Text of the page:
The International Monetary Fund has said that efforts to save the naira by rationing foreign exchange have failed.
The IMF stated this in its policy paper on macroeconomic developments and prospects in low-income developing countries on Thursday.
The fund attributed economic failures in the country to “delayed/poorly managed policy adjustment.”
It stated, “Domestic policy failures cited include delayed/poorly managed policy adjustment to lower commodity prices (as in Nigeria, where foreign exchange rationing adversely affected debt service capacity of many corporates).”
The IMF also blamed the failures on lack of business confidence and delay in policy adjustment by Nigeria’s leadership.
It said that the challenges concerning foreign exchange had pushed inflation to double digits in Nigeria, Africa’s largest economy.
The IMF added, “There were sharp movements in currencies across many LIDCs during 2015. Further sizeable depreciations were recorded in 2016 in commodity exporters under stress,” the paper read.
It added, “Mongolia, where reserve levels have been significantly eroded, and Nigeria, where efforts to support the naira through foreign exchange rationing, have gradually crumbled.
“Inflation has risen to troubling levels in a handful of cases, concentrated in sub-Saharan Africa. Among commodity exporters, large exchange rate depreciations were a key contributor in Mozambique, Nigeria, and Zambia.”
According to the fund, Nigeria is affected by Boko Haram-led attacks in the North and disruptions to oil production in the Niger Delta region.
“Aside from direct damage and increased security outlays, conflict situations undermine business confidence, investment, and tourism,” it stated.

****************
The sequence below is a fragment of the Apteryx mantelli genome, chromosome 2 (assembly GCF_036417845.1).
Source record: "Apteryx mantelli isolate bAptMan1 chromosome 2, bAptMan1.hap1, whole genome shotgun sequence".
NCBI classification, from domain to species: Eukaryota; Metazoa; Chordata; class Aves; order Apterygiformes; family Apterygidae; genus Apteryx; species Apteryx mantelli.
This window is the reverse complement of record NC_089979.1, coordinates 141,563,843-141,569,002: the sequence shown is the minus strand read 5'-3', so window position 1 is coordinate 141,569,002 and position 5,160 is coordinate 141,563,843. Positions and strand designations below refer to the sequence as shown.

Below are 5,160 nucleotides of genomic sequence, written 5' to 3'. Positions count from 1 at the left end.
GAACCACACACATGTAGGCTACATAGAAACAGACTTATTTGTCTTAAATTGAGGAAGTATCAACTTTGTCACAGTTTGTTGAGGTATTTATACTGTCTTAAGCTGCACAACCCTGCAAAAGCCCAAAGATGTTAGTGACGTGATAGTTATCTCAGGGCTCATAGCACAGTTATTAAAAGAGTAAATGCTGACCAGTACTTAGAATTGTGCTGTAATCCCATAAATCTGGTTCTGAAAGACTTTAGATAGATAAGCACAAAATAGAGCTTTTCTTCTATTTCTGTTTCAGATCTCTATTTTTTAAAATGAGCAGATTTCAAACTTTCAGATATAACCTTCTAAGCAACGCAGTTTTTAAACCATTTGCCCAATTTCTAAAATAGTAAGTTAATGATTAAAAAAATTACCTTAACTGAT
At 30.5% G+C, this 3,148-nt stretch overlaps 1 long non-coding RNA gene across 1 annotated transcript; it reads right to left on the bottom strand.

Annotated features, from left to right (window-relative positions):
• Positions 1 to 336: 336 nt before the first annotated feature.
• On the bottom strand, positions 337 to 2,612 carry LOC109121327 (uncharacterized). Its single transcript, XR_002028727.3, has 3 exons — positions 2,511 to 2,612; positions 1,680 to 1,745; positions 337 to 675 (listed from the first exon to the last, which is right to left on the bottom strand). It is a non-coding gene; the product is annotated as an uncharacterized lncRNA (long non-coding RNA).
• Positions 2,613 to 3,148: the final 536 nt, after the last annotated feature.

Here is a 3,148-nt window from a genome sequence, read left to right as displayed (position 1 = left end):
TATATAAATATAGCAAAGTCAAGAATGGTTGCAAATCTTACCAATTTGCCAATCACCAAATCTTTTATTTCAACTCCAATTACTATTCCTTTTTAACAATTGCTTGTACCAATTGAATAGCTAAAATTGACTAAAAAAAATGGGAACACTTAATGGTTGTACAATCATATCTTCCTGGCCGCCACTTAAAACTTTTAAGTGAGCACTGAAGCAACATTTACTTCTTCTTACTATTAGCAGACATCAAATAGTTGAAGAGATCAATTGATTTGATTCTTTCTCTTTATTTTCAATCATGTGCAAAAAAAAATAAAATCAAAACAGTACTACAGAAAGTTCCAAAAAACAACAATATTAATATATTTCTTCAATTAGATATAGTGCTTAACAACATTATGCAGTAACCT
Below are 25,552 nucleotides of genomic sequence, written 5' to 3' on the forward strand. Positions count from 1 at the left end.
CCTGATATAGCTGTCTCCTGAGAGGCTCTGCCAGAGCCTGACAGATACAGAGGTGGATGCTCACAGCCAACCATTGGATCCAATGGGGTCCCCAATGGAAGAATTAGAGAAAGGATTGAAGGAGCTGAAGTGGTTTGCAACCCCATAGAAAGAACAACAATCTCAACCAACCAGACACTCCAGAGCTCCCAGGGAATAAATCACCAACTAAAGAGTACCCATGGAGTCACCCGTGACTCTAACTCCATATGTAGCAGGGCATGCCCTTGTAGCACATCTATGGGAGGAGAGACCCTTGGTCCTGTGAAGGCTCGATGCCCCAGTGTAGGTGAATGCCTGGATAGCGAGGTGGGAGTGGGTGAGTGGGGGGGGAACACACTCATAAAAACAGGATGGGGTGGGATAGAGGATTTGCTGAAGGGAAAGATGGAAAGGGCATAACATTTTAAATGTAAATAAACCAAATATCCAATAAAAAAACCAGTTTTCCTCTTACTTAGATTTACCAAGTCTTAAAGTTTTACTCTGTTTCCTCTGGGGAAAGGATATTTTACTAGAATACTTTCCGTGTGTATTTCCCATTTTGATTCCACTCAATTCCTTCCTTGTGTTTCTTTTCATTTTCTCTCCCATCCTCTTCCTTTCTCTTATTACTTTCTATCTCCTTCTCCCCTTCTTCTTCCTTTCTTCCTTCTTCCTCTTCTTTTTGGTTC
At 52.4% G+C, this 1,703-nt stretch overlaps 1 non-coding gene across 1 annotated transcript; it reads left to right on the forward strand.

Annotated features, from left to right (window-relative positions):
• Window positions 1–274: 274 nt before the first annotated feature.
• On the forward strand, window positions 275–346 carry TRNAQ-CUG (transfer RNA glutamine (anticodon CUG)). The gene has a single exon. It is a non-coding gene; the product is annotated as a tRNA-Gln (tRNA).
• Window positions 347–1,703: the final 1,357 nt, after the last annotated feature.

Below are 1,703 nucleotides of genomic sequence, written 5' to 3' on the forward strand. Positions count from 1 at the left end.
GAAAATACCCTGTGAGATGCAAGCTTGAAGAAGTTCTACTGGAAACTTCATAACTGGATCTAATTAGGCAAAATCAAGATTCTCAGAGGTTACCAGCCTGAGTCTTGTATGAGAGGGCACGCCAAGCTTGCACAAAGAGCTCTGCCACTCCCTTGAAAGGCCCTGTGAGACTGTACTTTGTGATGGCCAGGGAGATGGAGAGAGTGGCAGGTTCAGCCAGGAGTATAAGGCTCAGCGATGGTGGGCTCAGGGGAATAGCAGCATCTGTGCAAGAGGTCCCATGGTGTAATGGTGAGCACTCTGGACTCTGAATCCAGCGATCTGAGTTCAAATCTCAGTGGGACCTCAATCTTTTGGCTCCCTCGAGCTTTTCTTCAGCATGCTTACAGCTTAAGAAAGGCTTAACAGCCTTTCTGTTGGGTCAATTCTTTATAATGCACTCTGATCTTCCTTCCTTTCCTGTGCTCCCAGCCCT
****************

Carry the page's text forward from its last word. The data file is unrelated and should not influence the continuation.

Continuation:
It added that Nigeria’s economic problems affected neighbouring countries such as Chad and Benin Republic.
The fund stated, “External developments have predictably played an important causal role in the emergence of financial sector stress, through falling commodity prices, declining remittances, and adverse spillovers from neighbours — as in the impact of Nigeria’s economic difficulties on Benin Republic.
“That said, teams’ assessments indicate that poor macroeconomic policies and weak supervision have also played a significant contributory role.”
It said that the recent experience of LIDCs underscored the relevance of some general messages for developing countries in terms of building economic resilience, which include “the value of having a diverse export base to allow countries handle adverse external shocks, and hence the importance of promoting economic diversification.
Others are the importance of building large foreign reserve/asset positions during “good times” in countries where exports remain highly concentrated; and the need to build a strong broad-based domestic tax system drawing from a diverse set of sectors and tax instruments, to strengthen self-reliance in financing essential public service.